.Net Security: why public variables are a bad idea

Paladion
By Paladion

March 3, 2006

Public variables are bad practice  - I have always been told to stay clear of them. Why? Because they accept invalid values. Make those variables 'protected' or 'private', they told me. And then access them via get()/set() methods. Well, that was many years ago.

Turns out there’s also a good security reason why .Net developers should avoid public variables.

It's called Code Access Security (CAS). .Net relies on the CAS framework to enforce security across assemblies. When an inter-assembly call is made, .Net initiates a stack walk to check the permissions of the caller, and the callers above it in the call chain. This stack walk is fundamental to enforcing security in .Net. It ensures assemblies with less permissions cannot call privileged methods. [We discussed CAS and stack walks last month].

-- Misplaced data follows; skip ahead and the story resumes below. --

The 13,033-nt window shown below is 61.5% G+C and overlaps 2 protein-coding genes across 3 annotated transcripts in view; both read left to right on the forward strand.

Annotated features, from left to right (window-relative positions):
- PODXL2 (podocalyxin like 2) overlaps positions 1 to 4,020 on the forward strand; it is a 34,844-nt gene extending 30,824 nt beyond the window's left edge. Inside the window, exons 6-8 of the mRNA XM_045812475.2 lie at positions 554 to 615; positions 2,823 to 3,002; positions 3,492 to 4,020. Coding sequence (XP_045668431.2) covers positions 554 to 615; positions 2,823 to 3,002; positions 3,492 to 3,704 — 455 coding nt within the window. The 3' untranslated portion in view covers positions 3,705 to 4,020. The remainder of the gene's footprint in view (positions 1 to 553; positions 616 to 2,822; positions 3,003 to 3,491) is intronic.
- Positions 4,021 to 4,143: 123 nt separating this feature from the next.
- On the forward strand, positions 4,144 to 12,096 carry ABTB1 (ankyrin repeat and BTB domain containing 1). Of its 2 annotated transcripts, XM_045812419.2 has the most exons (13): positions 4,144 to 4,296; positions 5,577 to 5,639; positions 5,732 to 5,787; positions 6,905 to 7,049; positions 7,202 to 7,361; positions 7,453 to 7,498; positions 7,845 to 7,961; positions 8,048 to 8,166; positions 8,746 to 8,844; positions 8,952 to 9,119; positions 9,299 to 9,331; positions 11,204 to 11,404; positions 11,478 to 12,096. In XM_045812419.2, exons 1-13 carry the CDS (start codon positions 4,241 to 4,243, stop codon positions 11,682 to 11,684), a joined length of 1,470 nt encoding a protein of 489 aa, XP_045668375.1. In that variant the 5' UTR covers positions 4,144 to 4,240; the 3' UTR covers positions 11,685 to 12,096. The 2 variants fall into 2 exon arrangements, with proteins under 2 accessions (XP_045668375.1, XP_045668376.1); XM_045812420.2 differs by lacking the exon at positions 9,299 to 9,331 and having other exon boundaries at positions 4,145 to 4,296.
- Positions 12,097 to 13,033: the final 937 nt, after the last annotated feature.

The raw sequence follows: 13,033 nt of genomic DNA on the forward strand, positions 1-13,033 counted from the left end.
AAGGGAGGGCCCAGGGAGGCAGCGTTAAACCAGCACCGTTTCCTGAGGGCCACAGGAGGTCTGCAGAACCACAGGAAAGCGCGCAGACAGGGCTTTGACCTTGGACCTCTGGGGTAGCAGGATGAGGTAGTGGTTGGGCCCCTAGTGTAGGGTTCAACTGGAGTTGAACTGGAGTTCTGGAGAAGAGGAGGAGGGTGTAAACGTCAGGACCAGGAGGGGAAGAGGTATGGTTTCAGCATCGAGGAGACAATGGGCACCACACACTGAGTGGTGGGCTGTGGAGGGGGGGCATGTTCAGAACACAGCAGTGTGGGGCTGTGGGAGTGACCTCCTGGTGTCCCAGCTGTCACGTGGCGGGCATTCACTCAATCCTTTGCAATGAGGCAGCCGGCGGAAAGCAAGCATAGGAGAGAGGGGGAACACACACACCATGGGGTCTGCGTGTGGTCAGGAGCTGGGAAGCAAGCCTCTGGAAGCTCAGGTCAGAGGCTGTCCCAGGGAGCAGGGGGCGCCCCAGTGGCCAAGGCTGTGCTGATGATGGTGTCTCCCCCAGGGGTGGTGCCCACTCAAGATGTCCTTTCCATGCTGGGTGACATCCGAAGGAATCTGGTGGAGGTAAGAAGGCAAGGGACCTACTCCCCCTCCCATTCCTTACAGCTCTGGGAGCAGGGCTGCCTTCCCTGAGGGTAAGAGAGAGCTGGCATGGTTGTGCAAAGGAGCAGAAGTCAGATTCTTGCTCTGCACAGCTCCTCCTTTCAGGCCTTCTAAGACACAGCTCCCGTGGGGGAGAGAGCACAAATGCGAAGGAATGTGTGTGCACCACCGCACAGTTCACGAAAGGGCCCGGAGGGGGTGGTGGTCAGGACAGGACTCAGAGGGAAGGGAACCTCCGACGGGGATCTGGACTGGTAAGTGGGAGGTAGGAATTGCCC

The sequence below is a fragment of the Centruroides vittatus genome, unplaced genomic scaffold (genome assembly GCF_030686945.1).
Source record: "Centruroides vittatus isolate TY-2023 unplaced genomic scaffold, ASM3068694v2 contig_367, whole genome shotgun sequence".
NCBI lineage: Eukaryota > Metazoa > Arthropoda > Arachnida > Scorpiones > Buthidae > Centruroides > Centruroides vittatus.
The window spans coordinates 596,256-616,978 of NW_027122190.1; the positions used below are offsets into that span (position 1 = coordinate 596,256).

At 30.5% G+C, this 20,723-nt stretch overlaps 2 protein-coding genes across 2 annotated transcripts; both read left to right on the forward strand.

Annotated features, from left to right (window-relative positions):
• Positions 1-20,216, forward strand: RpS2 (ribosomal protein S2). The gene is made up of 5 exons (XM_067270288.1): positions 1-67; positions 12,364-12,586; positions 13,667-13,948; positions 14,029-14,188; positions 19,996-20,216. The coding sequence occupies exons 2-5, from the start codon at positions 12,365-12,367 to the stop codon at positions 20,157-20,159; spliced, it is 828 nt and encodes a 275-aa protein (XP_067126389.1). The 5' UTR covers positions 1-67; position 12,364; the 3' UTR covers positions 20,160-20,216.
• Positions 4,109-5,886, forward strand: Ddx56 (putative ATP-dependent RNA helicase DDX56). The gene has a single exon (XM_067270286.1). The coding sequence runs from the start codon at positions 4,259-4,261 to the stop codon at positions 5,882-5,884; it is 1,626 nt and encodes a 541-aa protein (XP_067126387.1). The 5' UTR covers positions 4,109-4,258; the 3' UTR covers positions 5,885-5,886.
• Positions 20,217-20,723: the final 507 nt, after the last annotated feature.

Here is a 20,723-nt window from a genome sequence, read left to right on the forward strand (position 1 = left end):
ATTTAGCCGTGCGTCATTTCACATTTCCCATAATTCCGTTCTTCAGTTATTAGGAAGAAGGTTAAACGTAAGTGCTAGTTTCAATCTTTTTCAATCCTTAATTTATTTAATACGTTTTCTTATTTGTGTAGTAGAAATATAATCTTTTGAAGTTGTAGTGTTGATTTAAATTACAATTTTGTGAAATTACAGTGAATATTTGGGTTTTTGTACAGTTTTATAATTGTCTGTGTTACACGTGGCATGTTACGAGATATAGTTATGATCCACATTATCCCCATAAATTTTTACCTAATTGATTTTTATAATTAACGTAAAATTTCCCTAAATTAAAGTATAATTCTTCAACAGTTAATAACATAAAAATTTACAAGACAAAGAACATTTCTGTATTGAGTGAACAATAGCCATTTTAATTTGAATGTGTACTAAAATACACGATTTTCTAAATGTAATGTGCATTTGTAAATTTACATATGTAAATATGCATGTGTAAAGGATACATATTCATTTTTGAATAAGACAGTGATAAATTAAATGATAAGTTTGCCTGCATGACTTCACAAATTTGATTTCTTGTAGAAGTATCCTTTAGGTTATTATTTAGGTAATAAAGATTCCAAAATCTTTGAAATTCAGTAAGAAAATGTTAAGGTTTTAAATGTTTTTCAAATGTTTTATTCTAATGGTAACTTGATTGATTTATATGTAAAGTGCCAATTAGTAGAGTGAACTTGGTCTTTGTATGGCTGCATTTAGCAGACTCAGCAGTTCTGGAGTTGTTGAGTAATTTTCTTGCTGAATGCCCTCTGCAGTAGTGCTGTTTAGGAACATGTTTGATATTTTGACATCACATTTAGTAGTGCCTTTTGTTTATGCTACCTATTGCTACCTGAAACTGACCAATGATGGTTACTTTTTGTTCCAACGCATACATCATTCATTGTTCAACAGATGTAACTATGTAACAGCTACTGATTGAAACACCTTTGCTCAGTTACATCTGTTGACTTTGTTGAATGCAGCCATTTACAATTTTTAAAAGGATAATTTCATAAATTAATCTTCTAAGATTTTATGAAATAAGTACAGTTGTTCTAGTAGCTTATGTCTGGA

Notice the stack walk? Ay, there’s the rub. The stack walk is triggered only for function calls and not for public variables. Thus a public variable is not protected by CAS. So that’s one reason secure software should not use public variables. What about the get()/set() strategy? They work well with CAS - the stack walk checks if their caller has adequate permissions.

If you have reasons why public variables should be used, I'd love to hear that.


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